One of the (few) things I like about Christianity is how open Christians are to talking about their visions of Jesus, heaven, angels, and other aspects of the divine.
If a Christian has a spiritual experience, he or she usually feels that this is something to be shared, not kept secret.
By contrast, there's a rather cult'ish tendency in Eastern religions, meditative practices, and mystical paths to -- shush! -- keep quiet about "inner" supposed supernatural experiences. I've always been suspicious of this, because it strikes me as a means of control.
For example, I'm quite familiar with the injunction of Radha Soami Satsang Beas (RSSB), an India-based group I was a member of for many years, to never divulge inner spiritual experiences.
I used to give frequent talks, satsangs, at RSSB meetings. One of my favorite lines was, "The easiest vow for us initiates to keep is the one to not talk about the experiences we have in meditation." I'd almost always hear laughter after saying that.
The reason: nobody was having any mystical experiences. At least, that's what I strongly suspected. How could I know for sure? Nobody was supposed to talk about the experiences they had while meditating.
So this was akin to buying a TV set which didn't show a clear picture and being unable to know whether anyone else could get the damn thing to work. That would be great from the standpoint of whoever sold you the television.
"It's a feature, not a problem," they could say. Not knowing whether your experience was typical, you'd find it difficult to persuade the store that you'd bought a bad product.
Likewise, gurus, masters, yogis, and such often promise specific mystical/spiritual experiences. However, if their disciples are forbidden to talk with each other about what experiences they are having, or not having, this allows the teachers to get away with merely the promise, not the reality -- because each student tends to think he or she is the only one not having marvelous inner experiences.
Another wrinkle is to tell the students, "If you talk about what is experienced in your meditation, you will lose those wonderful experiences."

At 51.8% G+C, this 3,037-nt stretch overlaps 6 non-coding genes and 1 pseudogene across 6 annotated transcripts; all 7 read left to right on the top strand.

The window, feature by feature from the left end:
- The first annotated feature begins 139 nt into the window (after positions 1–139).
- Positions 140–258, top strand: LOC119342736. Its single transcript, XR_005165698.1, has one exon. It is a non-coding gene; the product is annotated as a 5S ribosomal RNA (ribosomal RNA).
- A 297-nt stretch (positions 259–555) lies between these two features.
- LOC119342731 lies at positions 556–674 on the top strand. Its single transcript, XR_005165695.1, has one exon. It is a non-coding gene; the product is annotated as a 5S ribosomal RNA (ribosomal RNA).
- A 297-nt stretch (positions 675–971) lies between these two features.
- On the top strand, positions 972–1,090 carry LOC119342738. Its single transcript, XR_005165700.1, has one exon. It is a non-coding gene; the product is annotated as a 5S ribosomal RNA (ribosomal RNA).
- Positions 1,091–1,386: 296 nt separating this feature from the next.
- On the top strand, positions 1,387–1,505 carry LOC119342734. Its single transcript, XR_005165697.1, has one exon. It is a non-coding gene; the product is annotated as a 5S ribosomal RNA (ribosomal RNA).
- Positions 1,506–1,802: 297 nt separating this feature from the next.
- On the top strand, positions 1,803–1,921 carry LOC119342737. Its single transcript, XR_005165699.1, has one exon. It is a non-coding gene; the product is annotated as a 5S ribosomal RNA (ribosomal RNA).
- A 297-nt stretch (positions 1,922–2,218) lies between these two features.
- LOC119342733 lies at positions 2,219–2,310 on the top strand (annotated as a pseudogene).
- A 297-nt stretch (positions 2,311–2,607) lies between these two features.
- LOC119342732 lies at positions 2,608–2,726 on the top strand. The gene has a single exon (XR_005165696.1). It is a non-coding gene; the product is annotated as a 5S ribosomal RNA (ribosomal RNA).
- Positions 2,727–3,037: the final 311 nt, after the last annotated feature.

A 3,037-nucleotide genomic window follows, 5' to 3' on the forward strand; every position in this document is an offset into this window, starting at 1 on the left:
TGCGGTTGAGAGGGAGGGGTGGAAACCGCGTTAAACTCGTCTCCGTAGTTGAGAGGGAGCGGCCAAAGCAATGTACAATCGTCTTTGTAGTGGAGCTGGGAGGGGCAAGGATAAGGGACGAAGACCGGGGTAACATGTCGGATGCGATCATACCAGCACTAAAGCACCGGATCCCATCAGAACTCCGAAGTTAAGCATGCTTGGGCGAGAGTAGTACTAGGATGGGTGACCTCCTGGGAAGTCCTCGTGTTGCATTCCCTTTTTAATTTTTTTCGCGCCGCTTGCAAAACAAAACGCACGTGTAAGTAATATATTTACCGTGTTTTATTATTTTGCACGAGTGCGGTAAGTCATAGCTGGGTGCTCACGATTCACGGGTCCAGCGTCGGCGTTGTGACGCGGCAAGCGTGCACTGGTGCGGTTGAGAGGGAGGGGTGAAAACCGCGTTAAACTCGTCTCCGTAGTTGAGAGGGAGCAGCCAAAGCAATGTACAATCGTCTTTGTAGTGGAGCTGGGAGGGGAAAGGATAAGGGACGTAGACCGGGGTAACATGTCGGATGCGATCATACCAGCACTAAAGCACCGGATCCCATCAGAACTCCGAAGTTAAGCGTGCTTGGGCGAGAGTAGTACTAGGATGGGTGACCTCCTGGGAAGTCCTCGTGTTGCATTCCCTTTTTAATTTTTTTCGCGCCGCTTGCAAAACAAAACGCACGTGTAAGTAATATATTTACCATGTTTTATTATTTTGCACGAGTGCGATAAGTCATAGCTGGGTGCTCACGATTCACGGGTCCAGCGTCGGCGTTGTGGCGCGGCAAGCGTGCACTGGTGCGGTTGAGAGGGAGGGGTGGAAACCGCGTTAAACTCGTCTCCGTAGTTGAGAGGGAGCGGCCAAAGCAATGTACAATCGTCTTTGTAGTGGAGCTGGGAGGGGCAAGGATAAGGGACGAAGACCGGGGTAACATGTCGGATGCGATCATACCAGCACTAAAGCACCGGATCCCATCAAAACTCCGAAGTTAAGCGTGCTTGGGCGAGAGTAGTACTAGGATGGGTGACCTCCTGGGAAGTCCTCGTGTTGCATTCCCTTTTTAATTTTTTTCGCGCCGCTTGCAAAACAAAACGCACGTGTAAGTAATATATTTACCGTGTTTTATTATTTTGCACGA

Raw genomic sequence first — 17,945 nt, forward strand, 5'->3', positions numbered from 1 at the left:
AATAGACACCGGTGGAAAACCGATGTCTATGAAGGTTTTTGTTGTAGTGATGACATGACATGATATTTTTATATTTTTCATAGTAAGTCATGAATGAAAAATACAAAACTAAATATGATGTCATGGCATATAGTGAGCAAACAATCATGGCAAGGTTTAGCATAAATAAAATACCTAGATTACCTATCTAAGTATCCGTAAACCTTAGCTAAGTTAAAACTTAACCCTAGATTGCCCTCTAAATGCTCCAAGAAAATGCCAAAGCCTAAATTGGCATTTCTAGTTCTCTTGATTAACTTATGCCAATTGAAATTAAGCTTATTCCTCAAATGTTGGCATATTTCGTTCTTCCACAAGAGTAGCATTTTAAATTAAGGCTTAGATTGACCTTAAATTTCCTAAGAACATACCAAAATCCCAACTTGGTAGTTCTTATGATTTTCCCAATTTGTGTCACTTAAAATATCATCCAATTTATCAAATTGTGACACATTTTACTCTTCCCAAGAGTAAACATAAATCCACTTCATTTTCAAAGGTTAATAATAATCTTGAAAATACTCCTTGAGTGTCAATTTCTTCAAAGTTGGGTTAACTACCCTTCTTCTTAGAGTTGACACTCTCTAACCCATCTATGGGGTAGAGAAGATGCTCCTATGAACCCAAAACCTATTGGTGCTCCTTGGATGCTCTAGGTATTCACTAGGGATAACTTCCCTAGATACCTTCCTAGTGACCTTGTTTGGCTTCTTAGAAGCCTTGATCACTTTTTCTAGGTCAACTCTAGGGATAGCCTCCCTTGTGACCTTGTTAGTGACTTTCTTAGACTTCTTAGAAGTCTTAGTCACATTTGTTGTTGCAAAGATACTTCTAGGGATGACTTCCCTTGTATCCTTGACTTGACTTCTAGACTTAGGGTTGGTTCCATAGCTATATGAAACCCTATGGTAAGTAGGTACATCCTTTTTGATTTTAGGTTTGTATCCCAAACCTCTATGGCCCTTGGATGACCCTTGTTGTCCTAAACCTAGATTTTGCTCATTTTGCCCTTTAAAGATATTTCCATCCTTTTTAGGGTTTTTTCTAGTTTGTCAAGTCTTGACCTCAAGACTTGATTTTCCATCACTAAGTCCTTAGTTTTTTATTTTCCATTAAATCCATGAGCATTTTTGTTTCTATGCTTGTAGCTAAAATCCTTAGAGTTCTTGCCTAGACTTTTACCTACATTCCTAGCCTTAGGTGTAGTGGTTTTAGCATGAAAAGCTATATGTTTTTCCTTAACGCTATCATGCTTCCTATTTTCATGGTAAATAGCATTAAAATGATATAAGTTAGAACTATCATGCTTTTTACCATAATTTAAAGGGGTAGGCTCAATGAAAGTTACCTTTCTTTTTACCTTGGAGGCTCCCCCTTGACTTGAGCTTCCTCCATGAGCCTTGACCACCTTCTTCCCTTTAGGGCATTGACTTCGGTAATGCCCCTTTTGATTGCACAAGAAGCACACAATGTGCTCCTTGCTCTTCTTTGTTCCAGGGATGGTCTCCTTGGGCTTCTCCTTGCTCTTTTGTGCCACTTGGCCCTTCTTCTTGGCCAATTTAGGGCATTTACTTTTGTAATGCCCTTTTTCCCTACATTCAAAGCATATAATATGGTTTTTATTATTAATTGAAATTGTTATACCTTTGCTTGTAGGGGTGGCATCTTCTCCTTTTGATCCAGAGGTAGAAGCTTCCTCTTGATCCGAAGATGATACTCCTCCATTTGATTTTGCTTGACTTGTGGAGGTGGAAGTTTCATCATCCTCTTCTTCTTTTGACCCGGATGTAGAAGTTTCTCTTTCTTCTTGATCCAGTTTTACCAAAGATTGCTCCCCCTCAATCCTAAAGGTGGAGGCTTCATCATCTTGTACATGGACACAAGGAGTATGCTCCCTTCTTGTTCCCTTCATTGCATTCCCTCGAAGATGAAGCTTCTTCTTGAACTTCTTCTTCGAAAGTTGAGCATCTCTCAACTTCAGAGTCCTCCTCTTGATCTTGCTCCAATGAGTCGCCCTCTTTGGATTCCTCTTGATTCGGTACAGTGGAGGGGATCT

Of course, this isn't much to worry about, since nobody is having those experiences. But disciples worry that they might someday. And they want to obey the teacher they have such unwarranted confidence in.
I've also heard this argument put forward: "Our relationship with the divine is so intimate, it must not be divulged to other people, just as we don't share the intimate details of sexual encounters with our beloved."
OK, this makes some superficial sense. Not much, though.
For one thing, many mystics have been extremely open about their love affair with "God" (or whatever other name they give the divine). Rumi, for instance. He wrote reams of poetry about the ruby lips of the beloved, and other spiritually-sensuous descriptions of his personal experiences.
Also, I've never understood why, if someone's spiritual experience is of a personal divinity, it isn't possible to describe the nature of that person -- leaving the details of one's intimate encounter private.
After all, husbands and wives have no problem talking about how they experience their spouse's qualities, even if they usually are reluctant to divulge what happens in the marriage bed.
So my conclusion is that when people refuse to talk about their supposed mystical exeriences, the reason is that they aren't having any genuine experiences. Believe me, if I ever have a conversation with God that strikes me as really real, readers of this blog will be the second to know (after me).